- #1

Gunni

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I'm taking a course in analysis and I was thinking about the relation between compact sets and homeomorphism. We know that if f is an onto and one-to-one homeomorphism then it follows that for every subset K:

K is compact in M <=> f(K) is compact in N

Now, does this go the other way too? That is, given that for every subset K that if K is compact then f(K) is compact, and vice versa, does it follow that f is an homeomorpism?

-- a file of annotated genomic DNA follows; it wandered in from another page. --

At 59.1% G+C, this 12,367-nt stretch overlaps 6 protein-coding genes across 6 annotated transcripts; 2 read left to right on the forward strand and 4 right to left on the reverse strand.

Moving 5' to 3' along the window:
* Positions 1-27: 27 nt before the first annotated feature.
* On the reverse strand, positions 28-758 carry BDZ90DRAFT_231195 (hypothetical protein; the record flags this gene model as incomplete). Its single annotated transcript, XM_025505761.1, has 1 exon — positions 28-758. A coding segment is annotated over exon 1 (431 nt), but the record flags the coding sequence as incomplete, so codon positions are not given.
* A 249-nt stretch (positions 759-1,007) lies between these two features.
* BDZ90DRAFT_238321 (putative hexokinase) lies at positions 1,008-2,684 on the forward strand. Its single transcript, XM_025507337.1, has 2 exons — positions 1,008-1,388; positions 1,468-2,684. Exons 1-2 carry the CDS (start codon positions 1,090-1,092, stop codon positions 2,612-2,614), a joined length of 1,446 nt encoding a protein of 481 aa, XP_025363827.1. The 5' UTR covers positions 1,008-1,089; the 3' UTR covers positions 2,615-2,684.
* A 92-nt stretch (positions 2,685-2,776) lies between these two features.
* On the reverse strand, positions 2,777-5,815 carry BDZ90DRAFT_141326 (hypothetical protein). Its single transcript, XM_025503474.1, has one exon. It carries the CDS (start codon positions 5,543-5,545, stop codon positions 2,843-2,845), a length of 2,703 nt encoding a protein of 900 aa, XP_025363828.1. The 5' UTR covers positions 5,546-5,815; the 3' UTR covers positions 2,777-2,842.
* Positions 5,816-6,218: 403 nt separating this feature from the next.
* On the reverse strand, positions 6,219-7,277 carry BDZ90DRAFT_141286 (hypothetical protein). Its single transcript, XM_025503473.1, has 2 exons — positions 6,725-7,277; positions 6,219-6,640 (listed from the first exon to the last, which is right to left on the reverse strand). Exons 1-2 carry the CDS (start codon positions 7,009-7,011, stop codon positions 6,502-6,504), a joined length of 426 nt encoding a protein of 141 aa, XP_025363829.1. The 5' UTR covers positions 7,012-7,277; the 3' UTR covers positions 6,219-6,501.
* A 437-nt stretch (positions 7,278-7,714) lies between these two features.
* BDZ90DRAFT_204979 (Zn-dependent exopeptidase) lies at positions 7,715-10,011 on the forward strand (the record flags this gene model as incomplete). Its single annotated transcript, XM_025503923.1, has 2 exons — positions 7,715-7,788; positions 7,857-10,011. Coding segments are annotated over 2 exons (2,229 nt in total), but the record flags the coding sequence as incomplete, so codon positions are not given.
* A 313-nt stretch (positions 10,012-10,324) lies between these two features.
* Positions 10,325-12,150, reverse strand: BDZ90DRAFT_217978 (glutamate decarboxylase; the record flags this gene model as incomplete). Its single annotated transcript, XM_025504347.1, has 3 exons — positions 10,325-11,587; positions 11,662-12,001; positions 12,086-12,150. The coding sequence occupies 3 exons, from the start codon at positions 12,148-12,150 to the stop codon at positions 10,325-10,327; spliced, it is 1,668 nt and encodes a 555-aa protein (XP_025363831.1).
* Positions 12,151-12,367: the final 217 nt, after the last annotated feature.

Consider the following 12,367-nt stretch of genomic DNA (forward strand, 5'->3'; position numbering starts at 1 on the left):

I've been trying to prove this by contradiction by assuming that f isn't continuous, taking a convergent series in K that isn't convergent in f(K) and trying to show somehow that this leads to that f(K) isn't compact, but so far no luck.

Any ideas on how to proceed, or if this in fact true?